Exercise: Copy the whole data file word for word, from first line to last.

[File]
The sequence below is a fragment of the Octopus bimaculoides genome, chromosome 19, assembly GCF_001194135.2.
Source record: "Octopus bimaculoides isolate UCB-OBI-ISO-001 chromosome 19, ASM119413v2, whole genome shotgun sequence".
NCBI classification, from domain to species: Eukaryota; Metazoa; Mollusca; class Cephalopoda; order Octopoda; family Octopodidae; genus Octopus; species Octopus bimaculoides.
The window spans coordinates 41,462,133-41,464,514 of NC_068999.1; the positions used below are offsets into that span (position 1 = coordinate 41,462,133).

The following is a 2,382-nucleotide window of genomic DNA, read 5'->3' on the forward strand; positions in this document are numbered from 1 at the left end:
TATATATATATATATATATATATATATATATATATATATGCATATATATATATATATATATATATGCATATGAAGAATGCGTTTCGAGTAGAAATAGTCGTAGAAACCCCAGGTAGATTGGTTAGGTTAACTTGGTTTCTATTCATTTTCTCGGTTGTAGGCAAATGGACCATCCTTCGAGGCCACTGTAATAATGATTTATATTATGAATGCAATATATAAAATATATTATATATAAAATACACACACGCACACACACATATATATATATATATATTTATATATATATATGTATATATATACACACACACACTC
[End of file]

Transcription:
The sequence below is a fragment of the Octopus bimaculoides genome, chromosome 19, assembly GCF_001194135.2.
Source record: "Octopus bimaculoides isolate UCB-OBI-ISO-001 chromosome 19, ASM119413v2, whole genome shotgun sequence".
NCBI classification, from domain to species: Eukaryota; Metazoa; Mollusca; class Cephalopoda; order Octopoda; family Octopodidae; genus Octopus; species Octopus bimaculoides.
The window spans coordinates 41,462,133-41,464,514 of NC_068999.1; the positions used below are offsets into that span (position 1 = coordinate 41,462,133).

The following is a 2,382-nucleotide window of genomic DNA, read 5'->3' on the forward strand; positions in this document are numbered from 1 at the left end:
TATATATATATATATATATATATATATATATATATATATGCATATATATATATATATATATATATGCATATGAAGAATGCGTTTCGAGTAGAAATAGTCGTAGAAACCCCAGGTAGATTGGTTAGGTTAACTTGGTTTCTATTCATTTTCTCGGTTGTAGGCAAATGGACCATCCTTCGAGGCCACTGTAATAATGATTTATATTATGAATGCAATATATAAAATATATTATATATAAAATACACACACGCACACACACATATATATATATATATATTTATATATATATATGTATATATATACACACACACACTC